Friday, February 24, 2012

Christian Socialism, Solidarity, and the word "Catholic"

Three days into Lent and I'm starting to remember what it's for after all. I was going to post a fantastic image of one of Cam's rosaries, but I decided not to, for, you see, I believe in intellectual property - you get the Divine Mercy, instead... it's my favourite chaplet, when I'm in a chaplet sort of mood. But that, you see, is entirely beside the point.

Between the season and getting mired back in politics, I've spent a lot of time trying to figure out how I think communities should run. While national and international politics is fantastically fun stuff, there's a tendency to forget to think about things in the form of people. Since people are most directly affected by the policies of their community, the governance of a community is perhaps the purest form. Ergo, that's what I've been thinking about.

Communities are organizations, however loose they might seem, and organizational behaviour is actually one of my fields of formal study with the College. A lot of it is common sense. Some of it sounds suspiciously familiar. Some of it even seems like chapters out of a communist manifesto, if that manifesto was written by socially-responsible capitalists instead.

The people who surround you become like a family, even if they aren't really your relatives. Like any family, a community is going to have its smooth and rough patches, whether that community is an office building, a neighbourhood, or the entire municipality. Interpersonal interaction, and the way you treat other people, is as important in government as it is in any other field.

One of the best thinkers on the subject I've ever heard was probably one you've all heard of as well... Jesus Christ.

“But to you who are listening I say: Love your enemies, do good to those who hate you,  bless those who curse you, pray for those who mistreat you.  If someone slaps you on one cheek, turn to them the other also. If someone takes your coat, do not withhold your shirt from them.  Give to everyone who asks you, and if anyone takes what belongs to you, do not demand it back. Do to others as you would have them do to you.
    “If you love those who love you, what credit is that to you? Even sinners love those who love them. And if you do good to those who are good to you, what credit is that to you? Even sinners do that. And if you lend to those from whom you expect repayment, what credit is that to you? Even sinners lend to sinners, expecting to be repaid in full. But love your enemies, do good to them, and lend to them without expecting to get anything back. Then your reward will be great, and you will be children of the Most High, because he is kind to the ungrateful and wicked. Be merciful, just as your Father is merciful. (Luke 6:27-36, NSV)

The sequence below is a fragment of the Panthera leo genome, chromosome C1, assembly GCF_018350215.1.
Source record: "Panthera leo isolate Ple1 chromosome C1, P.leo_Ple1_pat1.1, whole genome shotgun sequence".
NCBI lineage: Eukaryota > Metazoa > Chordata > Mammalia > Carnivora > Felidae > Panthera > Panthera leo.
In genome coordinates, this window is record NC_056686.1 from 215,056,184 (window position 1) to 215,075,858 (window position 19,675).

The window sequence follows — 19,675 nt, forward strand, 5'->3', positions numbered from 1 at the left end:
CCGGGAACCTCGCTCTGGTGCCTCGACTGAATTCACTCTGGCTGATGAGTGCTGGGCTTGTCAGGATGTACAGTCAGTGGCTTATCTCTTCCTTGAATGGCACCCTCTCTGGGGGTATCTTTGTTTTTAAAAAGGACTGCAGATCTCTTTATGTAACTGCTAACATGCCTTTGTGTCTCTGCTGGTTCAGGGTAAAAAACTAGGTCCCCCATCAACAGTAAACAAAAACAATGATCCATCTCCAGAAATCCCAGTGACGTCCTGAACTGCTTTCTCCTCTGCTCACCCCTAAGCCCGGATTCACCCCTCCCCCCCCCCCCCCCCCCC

For one thing, pretty much this entire passage is speaking directly to me. I'm pretty bad at controlling my anger, which is the stuff of family legend, and rivalled only by that of a few (mostly fictional) people. I'm not violent, I'm just notoriously cranky. It's embarrassing and inappropriate and I hate it... and it's chiefly rooted in feelings of embarrassment. The other cheek, as it were.

More importantly, though, and perhaps more relevantly, it has applications to the community. Turning the other cheek and not raising your temper, caring for those who need it, and generally behaving as mild-mannered as possible is the path to relative office or community harmony. The whole of the gospels are peppered with verses instructing much the same. How it is nobler to give to the poor than to accrue wealth, and so on.

Christ was a Socialist. Maybe the First Socialist.  Certainly the best socialist, though he wouldn't have called himself that, and certainly nobody else would actually say that he was merely a socialist leader either. The fact of the matter is that socialism simply fits many of the criteria for Christ's just society. It is a solidarity of the community, a togetherness. The abandonment of rivalries and idealistic division in order to focus on the things that really matter. Universality. Catholicism.

That's the meaning of that particular word, by the way. Universal. I don't believe that people should be divided from one another. I especially don't believe that Christians should be. I don't really care if a person is Catholic, United Church, Baptist, Lutheran, Orthodox, Anglican, or any other shade of Christian... you're just Christian.

"The one, holy, apostolic Church."

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